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One of the first items I checked was the speed of the M.2 SSD. I was very disappointed. Dell had supplied the machine with a SSD that ran barely faster than clunky old SATA SSDs. In fact the sequential read speed was slightly slower than her old SATA SSD.
Somebody's spoiled. I'm happy with any SSD. I still have machines that boot off of spinning drives.
Purely for argument's sake (because I know exactly what you're saying and I'm in your camp already):
I read large files all the time: My largest files are typically movies, and even my oldest spinner is complete overkill and has no problem keeping up with playback.
OTOH: If you need to move terabytes around (which I've done), then we're talking minutes rather than hours, so yeah - great. But how often do you do that?
The greatest argument in favor of SSDs (and faster), IMO, is in bootup time, and application startup time. Typical users otherwise don't shuffle huge files around so frequently it matters much to them. If SSDs matched the price/capacity of spinners, that's all I'd be running (on the last Black Friday, I bought 10TB spinners for CAD$225 each). Awesome for my NAS and its offline/offsite backups. When are we going to see comparable SSDs in that price range/capacity? I'm patiently waiting.
When I set up a home-built machine 2 years ago, it took me quite some time to get the Samsung (IIRC it was a 950 Pro) working correctly. The culprit was Windows which didn't have an appropriate driver, and therefore didn't set up it's modes correctly. Maybe your original Dell machine wasn't set up correctly either?
Not sure about Dell, but here at the office we've spent a lot of time to get our HP machines working properly, because HP failed to set up the machines (with NVME drives) correctly, and our IT failed to fix it because they relied on (incorrect) info from HP.
GOTOs are a bit like wire coat hangers: they tend to breed in the darkness, such that where there once were few, eventually there are many, and the program's architecture collapses beneath them. (Fran Poretto)
Sounds like an entry level DRAMless model (some of these use system ram as a cache, which helps a little but is nowhere close to onboard ram). The good news is that they're the first m.2 drives to be as cheap as SATA ones; the bad as you've seen is that they perform at best marginally faster than sata models.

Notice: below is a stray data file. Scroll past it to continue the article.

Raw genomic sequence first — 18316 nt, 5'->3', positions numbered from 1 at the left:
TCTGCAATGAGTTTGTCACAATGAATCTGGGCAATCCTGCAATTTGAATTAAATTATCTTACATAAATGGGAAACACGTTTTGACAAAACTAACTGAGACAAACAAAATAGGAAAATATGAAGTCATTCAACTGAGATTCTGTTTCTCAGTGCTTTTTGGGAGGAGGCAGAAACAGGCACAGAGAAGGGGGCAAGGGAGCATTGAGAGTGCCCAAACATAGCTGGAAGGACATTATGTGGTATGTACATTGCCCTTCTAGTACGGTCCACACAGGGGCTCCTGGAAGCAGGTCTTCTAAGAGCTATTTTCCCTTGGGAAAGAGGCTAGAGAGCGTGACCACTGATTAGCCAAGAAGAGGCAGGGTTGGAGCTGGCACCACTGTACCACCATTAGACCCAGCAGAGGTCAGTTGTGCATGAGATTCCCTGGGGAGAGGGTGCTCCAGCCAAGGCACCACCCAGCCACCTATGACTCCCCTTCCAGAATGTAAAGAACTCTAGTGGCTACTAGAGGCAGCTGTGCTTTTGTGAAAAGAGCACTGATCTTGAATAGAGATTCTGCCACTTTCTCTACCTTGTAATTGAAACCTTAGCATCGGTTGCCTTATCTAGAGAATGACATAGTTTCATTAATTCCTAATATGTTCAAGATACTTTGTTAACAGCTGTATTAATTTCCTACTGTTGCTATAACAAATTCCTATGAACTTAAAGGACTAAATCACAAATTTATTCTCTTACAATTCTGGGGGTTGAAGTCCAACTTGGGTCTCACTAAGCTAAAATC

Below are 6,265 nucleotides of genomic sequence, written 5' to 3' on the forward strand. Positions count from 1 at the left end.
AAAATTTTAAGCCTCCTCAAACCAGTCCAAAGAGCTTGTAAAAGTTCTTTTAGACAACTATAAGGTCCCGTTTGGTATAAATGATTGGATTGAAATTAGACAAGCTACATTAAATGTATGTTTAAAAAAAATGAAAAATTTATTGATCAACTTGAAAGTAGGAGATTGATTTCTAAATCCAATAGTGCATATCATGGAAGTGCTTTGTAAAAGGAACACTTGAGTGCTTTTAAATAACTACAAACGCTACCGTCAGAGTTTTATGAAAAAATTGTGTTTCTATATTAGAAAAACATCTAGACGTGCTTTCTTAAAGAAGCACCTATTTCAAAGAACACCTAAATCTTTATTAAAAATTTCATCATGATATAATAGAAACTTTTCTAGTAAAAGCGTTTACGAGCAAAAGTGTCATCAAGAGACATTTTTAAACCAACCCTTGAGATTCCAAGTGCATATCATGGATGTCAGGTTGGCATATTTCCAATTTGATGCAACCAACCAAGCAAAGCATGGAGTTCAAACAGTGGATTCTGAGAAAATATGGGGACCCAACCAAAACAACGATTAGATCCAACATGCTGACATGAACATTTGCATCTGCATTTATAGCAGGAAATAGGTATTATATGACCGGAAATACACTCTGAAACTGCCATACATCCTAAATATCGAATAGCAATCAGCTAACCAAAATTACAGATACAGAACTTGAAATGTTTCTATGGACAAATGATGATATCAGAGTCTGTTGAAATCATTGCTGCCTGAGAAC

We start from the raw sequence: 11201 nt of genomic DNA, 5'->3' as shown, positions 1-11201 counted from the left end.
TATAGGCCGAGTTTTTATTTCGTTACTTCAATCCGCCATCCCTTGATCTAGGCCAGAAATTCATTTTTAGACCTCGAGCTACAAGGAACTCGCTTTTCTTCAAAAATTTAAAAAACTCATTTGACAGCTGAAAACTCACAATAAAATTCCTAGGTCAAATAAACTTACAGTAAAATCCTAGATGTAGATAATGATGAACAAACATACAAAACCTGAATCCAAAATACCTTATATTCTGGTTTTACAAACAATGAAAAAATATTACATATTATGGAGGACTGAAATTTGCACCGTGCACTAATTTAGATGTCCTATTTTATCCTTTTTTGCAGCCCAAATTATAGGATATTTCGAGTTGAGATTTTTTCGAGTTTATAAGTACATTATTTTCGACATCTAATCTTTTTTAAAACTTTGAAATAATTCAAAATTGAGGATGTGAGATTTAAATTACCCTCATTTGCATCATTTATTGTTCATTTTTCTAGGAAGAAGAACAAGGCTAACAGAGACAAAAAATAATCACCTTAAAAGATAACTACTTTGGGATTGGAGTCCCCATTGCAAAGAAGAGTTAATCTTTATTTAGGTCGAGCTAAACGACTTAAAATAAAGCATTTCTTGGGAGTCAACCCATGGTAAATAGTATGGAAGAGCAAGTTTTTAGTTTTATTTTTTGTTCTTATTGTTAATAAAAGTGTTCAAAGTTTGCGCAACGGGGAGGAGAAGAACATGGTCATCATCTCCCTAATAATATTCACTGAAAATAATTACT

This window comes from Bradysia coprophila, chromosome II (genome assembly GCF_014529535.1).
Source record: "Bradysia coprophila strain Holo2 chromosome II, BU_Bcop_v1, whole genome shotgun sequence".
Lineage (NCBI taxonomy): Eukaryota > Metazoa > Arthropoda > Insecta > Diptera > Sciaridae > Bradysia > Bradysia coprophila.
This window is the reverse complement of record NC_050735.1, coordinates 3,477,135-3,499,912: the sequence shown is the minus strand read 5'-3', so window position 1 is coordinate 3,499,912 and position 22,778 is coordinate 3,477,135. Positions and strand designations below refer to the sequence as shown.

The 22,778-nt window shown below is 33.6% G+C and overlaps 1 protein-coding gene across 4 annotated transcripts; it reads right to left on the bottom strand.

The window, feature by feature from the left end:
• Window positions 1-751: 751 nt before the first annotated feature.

Did you ever see history portrayed as an old man with a wise brow and pulseless heart, weighing all things in the balance of reason?
Is not rather the genius of history like an eternal, imploring maiden, full of fire, with a burning heart and flaming soul, humanly warm and humanly beautiful?
Training a telescope on one’s own belly button will only reveal lint. You like that? You go right on staring at it. I prefer looking at galaxies.
-- Sarah Hoyt
Did you try just reseating the Dell M.2? If it worked, fine, if not, it would only take 5 min. In the past, I would have wiped the disk and reloaded Win10 from scratch. Did you do that when you installed the new SSD or did you clone? Lots of variables there.
Yes. I even used an adapter to plug it into X4 connector of the PCIexpress bus. That killed the BIOS! The BIOS wouldn't start. This same adapter works just fine today in the same X4 slot, with a Samsung M.2 item mounted. There is definitely something very screwy with the M.2 unit supplied by Dell. (This second unit in the X4 slot is her data drive.)
I never clone drives. I always install a new, clean instance of Windows. Just between you and me: I rather enjoy doing a fresh Windows install. Yeah. Some people call me weird!
Excuse me. I thought you said clean install which entails reinstalling applications, settings, customising,etc.,as far as I know.
Please share your easy process if your are indeed doing a clean install. I'm curious. Have I been unawarely doing all this extra work for the last 30 years?
Well I guess, in all good will, what we said was not obvious to the other.
In my experience, W10 requires quite a bit of tuning, unless MS's defaults suit you.
Having said that, I find that W10 is the the best job Microsoft has done so far. The annoyances are generally to a minimum.
W10 requires quite a bit of tuning, unless MS's defaults suit you
Yes indeed! I have a list of items that I fine tune after the install. Some are trivial, like adding a seconds output to the clock. Others are a little more involved, like moving the Windows Temp folders to another internal drive. My reason for doing this is to avoid temp files from bloating up Macrium images of the systems drive, etc. etc.
But my point was that I enjoy doing all this, and helping family members with their computers.
Dell and all the major commodity PC vendors use the lowest spec components they can get away with. It is the nature of the beast. If you want the best performance, you will end up building your own PC and it wont be cheap.